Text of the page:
Knize was especially impressed by the Sunday Talk Back panel that NYCC show runners held. I agree this panel is fantastic—and the ReedPOP crew addressed concerns very well based on Torsten’s report—but it should be pointed out that San Diego holds con talk back panels every year.
This is not a “we won!” type situation, and while one show might be bigger this year or that, both provide unforgettable experiences that the other cannot. I love going to San Diego every year, enjoying spectacular weather, searching for a burrito, and smelling the sea air. Of course, New York is my home town, and I love hopping on the M34 to head over to a vibrant show and coming home to find I’m out of toilet paper. (This happens every year.) Both shows offer thrilling guests and fantastic spectacle unavailable elsewhere in the US.
A lot of NYCC boosters seem to want the show to enlarge its media offerings to SDCC-like levels but would that really be an improvement? I was very excited to see that NYCC had a large contingent of traditional publishers, and what I would like to see is the many areas—not just Craftsman tools—where the show can expand to offer new things, and not just try to be San Diego lite. We don’t need another San Diego. We need a better New York.
The other big complaint about NYCC is the lack of diversity among guests and panels. Sue at DCWKA has a thorough write up on that called Do you know the way to all male panel?:
Certainly a look at the comic creators who were “guests” at the show should have told me what I was in for. As I wrote before the show of the thirty-two “Spotlight Guests” not one was a woman. And less than 10% of the invited comics guests were woman (although since I wrote that post the total number rose from 10 to 14 guests).
But as I walked around the halls I saw so, so many women. The same on the convention floor. And I’m sure many were there for the entertainment panels like Park Avenue or for Anime and Manga. But I saw a lot of women cosplaying as comic characters from Marvel and DC. And, no, they were not all Catwoman and Black Widow from the movies. And flipping through long boxes. And getting comics signed by creators and artists.
NYCC draws a very young, mixed crowd. It’s what I think of as “the Avengers movie crowd.” It’s urban, it’s girls, it’s kids, it’s teens. Sue expanded on this in a later post:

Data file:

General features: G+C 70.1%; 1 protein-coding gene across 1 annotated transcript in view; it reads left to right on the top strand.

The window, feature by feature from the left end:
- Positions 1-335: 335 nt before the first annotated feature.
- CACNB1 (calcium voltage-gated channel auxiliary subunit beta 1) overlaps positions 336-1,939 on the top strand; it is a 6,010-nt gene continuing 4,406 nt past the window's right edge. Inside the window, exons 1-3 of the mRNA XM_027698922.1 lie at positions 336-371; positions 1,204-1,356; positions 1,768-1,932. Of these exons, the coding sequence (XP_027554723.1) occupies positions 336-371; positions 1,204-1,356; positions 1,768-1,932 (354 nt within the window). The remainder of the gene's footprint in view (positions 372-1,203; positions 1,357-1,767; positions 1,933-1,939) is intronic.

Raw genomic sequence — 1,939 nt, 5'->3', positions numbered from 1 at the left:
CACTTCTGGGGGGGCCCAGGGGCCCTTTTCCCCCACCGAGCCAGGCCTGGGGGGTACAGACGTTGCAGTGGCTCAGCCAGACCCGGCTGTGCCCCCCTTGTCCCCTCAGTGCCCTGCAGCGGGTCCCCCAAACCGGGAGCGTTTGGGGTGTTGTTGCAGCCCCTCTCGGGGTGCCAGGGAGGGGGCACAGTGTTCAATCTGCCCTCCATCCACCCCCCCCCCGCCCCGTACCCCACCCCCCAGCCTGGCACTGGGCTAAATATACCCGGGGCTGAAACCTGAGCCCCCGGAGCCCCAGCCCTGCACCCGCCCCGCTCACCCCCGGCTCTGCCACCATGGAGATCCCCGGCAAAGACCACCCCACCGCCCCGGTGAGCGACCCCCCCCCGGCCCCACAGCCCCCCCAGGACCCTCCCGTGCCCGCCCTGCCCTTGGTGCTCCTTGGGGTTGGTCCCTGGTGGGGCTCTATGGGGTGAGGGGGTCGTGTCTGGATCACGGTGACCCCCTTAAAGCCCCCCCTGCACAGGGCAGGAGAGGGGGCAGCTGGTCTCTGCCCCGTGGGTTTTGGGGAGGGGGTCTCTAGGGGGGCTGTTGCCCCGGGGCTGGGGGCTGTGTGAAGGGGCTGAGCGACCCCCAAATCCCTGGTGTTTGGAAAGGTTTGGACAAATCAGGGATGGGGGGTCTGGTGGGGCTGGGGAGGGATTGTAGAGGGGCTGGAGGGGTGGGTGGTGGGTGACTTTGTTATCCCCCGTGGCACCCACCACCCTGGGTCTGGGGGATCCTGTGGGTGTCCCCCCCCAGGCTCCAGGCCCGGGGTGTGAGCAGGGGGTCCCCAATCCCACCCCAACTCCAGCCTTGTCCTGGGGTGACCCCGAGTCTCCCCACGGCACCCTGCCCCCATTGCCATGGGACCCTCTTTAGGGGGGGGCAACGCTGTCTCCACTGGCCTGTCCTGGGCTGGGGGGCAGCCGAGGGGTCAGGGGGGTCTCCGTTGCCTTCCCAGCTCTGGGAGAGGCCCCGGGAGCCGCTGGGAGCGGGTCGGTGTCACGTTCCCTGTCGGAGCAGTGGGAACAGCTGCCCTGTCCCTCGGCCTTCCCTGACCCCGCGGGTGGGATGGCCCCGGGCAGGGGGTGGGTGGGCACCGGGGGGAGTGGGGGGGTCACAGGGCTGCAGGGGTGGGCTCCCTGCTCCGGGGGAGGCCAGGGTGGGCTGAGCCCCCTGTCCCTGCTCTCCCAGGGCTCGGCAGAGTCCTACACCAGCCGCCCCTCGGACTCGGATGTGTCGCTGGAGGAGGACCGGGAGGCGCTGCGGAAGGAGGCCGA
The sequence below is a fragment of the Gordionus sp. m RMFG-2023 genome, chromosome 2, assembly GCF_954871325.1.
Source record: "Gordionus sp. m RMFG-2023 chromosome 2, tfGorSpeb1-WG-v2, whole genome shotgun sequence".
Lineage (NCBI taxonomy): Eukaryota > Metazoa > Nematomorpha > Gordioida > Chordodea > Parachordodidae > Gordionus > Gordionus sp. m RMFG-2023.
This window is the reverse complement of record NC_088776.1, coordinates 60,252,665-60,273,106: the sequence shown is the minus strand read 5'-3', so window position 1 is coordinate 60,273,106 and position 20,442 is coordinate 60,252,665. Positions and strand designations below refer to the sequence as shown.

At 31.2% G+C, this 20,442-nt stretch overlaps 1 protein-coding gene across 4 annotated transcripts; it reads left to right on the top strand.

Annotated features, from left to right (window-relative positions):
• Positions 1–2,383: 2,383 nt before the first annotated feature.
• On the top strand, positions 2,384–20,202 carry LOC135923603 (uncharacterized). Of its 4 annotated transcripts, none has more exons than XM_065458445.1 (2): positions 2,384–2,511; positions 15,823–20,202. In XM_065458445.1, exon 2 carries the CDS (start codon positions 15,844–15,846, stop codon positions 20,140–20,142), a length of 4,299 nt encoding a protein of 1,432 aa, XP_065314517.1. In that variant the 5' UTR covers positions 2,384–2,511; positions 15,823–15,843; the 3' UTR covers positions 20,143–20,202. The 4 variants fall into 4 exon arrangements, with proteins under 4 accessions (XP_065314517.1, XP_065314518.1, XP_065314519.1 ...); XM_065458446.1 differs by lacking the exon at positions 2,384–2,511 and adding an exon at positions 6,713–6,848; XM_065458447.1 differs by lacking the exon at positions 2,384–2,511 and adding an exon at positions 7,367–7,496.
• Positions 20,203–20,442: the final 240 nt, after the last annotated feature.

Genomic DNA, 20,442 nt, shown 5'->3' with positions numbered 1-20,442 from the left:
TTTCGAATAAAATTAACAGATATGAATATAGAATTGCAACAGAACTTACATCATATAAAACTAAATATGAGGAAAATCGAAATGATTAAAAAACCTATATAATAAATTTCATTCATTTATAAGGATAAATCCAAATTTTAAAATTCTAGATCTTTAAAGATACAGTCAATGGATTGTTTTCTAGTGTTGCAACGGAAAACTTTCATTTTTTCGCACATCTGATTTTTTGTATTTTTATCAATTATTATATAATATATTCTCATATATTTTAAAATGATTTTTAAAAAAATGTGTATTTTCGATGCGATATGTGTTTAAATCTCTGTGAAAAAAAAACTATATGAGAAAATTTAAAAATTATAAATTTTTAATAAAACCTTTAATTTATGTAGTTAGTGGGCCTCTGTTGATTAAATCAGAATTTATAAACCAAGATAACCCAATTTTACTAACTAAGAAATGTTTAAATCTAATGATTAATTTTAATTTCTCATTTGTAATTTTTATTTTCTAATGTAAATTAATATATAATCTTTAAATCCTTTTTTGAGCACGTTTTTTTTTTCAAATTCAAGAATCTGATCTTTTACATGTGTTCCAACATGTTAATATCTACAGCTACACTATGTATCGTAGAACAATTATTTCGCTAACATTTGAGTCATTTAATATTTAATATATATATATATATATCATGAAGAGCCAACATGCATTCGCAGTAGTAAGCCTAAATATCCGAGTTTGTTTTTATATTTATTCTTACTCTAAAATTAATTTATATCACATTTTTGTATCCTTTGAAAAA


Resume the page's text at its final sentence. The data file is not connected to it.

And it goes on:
While I walked around the hallways of NYCC I saw a diverse set of attendees beyond just white males. NYCC PR says 40% of the attendees were women. I’m not surprised. But I also saw many men and women of color. I saw another example of the diversity of attendees and the desire for representation at the one panel at NYCC that focused on queer characters. ”Gay Marriage In Comics – Revolutionary Or A Step Backwards?” When I arrived at the room I did a double take as the line for the panel was almost as long as one I had stood for DC’s new 52 panel stretching back into the larger hallway. Given that I’ve walked in and found a seat at many other comics panels that weren’t part of Marvel or DC, I was genuinely and pleasantly surprised at the size of turnout which ended up so big that people were sitting on the floor.
There has been grumbling in the past about not enough women guests at NYCC, and some years it improves, and then it doesn’t. This year there were top-level women authors, and at least three “woman” panels. It would be nice to see more women represented in panels, but the way NYCC selects its panels is from panel proposals. (Panel proposals for 2013 open up in January!) Beyond that, NYCC’s focus at panels is on extending the fan experience. Some people roll their eyes at all the speed dating events, but they are always popular and part of the Reed goal to put the fan first—NYCC is a big, crowded amusement park for pop culture fans, and crowded escalators substitute for the roller coasters.
This year ReedPOP’s advertising made a BIG shift to media guests and programming, and away from comics. It didn’t matter for comics-focused people, as comics news dominated the cycle, and there was still a full slate of comics-based activities. But one reality not addressed by the amateur show runners is that as dingy and ill-suited as the Javits Center is, it is also frightfully expensive—and those costs must be passed to exhibitors. Craftsman Tools and giant video game companies buying huge amounts of floor space does pay for podcast arena and some of the other quirkier, DIY areas of the show. If advertising Christopher Lloyd over Juanjo Guarnido is the only way to pay for that, comics will find their work around. Still, I suspect the Comic Con brand is so strong now that a show headlined by Abe Vigoda and Gary Friedrich would still draw a pretty good-sized crowd.
One area where NYCC can definitely improve though is taking advantage of the people who come just to be there. I’m haunted by the knowledge that Juanjo Guarnido was just sitting there signing books, with no pre-announcements at all. Had I but known! NYCC’s vibrant mix of creators from all over the world and the local talent can make for a potent if loud brew. As I noted in my last day at the show before being called away by personal issues, I was having a fantastic time meeting smart, innovative people. The potential for more of that remains immense.
Photo above via Stewiscool
Heidi MacDonald is the founder and editor in chief of The Beat. In the past, she worked for Disney, DC Comics, Fox and Publishers Weekly. She can be heard regularly on the More To Come Podcast. She likes coffee, cats and noble struggle.